“And what will you say to them? What you say here about virtue and justice and institutions and laws being the best things among men? Would that be decent of you? And where will be your fine sentiments about justice and virtue then?
“Listen, then, Socrates, to us who have brought you up. (13)Think not of life and children first, and of justice afterwards, but of justice first, that you may be justified before the princes of the world below. For neither will you nor any that belong to you be happier or holier or juster in this life, or happier in another, if you do as Crito bids. Now you depart in innocence, a sufferer and not a doer of evil; a victim, not of the laws, but of men. But if you go forth, returning evil for evil, and injury for injury, breaking the covenants and agreements which you have made with us, and wronging those whom you ought least to wrong, that is to say, yourself, your friends, your country, and us, we shall be angry with you while you live, and our brethren, the laws in the world below, will receive you as an enemy; for they will know that you have done your best to destroy us. Listen, then, to us and not to Crito.”
Cr. I have nothing to say, Socrates.
Escape would be an act of sedition, which would damage the welfare of the nation.
Do we agree to obey the laws at all times, or only when it’s convenient? (If only when it’s convenient, then what’s the good of law at all, if it’s subjective and flexible?)
We have an obligation to support the government that defends the conditions which sustain our family and education.
As the State maintains the good of all citizens, the individual is not equal to the State and, therefore, is not justified in reacting like a peer in rebellious activities.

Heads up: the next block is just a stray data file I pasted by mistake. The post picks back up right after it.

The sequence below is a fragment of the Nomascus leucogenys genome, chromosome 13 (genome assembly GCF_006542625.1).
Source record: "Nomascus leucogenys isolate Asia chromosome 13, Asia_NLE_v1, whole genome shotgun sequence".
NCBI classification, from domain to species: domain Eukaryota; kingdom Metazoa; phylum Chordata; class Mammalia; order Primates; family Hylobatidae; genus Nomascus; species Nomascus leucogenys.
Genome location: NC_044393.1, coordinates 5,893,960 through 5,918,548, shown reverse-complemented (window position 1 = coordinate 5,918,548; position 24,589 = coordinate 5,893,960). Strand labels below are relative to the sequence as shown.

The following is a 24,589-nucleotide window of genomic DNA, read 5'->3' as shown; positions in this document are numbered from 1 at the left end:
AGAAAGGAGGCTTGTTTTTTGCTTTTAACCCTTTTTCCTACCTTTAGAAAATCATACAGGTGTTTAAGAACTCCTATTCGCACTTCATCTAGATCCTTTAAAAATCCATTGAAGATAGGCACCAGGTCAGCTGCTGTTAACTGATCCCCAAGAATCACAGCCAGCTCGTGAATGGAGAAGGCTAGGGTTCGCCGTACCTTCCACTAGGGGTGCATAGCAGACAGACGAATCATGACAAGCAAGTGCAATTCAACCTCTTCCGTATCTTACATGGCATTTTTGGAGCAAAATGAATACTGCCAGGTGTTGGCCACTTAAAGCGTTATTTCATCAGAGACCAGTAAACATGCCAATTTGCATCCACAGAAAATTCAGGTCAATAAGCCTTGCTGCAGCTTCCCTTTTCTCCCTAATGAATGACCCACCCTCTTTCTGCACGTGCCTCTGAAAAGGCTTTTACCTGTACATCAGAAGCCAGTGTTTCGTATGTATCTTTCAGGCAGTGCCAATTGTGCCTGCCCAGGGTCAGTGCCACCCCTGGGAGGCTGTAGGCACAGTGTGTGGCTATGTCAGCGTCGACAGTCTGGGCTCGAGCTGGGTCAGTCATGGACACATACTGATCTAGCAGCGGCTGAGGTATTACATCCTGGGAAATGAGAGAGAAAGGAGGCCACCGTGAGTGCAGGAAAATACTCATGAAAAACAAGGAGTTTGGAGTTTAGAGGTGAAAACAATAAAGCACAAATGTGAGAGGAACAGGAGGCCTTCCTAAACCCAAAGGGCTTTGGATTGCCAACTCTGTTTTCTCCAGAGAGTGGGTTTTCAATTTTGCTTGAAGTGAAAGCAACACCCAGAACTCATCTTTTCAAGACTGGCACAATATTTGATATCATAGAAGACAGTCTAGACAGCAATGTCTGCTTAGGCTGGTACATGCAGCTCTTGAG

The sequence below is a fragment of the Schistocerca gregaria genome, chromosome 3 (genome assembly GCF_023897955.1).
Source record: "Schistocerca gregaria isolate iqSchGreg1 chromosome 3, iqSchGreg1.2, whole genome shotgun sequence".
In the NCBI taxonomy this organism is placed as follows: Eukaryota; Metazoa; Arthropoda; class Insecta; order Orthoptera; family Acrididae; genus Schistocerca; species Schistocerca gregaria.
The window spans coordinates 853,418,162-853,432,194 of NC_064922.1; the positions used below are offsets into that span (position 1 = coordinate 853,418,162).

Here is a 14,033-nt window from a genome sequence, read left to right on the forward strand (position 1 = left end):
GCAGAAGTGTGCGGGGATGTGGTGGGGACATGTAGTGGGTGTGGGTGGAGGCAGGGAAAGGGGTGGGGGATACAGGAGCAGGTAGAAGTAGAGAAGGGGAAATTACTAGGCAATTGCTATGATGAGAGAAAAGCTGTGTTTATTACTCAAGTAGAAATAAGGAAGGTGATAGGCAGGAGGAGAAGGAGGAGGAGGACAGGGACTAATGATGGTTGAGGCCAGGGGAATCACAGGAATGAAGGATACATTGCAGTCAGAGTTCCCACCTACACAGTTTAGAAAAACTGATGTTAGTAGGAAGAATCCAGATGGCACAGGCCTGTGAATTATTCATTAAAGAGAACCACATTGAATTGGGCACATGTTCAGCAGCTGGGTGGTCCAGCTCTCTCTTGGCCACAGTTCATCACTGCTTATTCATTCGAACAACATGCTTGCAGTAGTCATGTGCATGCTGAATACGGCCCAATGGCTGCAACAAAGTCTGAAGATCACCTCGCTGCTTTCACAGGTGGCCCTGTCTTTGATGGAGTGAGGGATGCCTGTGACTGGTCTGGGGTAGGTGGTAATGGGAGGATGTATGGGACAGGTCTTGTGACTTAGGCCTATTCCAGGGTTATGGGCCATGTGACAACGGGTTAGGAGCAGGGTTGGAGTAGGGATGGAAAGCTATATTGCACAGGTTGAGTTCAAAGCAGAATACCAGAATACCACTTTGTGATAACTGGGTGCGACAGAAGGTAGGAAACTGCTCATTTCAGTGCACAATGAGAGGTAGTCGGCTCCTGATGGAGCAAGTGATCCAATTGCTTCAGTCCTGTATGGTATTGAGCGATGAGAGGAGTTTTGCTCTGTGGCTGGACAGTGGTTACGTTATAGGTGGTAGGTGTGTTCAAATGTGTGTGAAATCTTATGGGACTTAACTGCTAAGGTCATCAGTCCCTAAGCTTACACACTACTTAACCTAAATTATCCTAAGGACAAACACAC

As he is free to leave, an adult who remains in a place implicitly enters into a contract to support and obey that area’s government.
Socrates, given a chance, failed to convince the State that he was right. (Though, admittedly, his “trial” would hardly pass muster today.)
Socrates’ special love of Athens should dissuade him from doing anything to injure its authority.
Socrates, apperently, could have made a deal for a lesser sentence, as it were, but chose not to.
Socrates’ steadfast loyalty to his nation would become hypocritical if he spurned it now, after freely choosing to submit to it his entire adult life.
His escape would bring persecution upon his friends and family still in Athens.
Anywhere he would conceivably flee to would know him as a criminal who cheats his country when it suits his whims, and treat him accordingly. (This same logic warns us not to get involved in relationships with someone who has a history of cheating.)
Socrates’ lessons about virtue and justice would thus also become hypocritical if he were to betray his administration for personal gain…a thought that would be unbearable for a hero like Socrates.
Justice and virtue are more important than personal safety or satisfaction.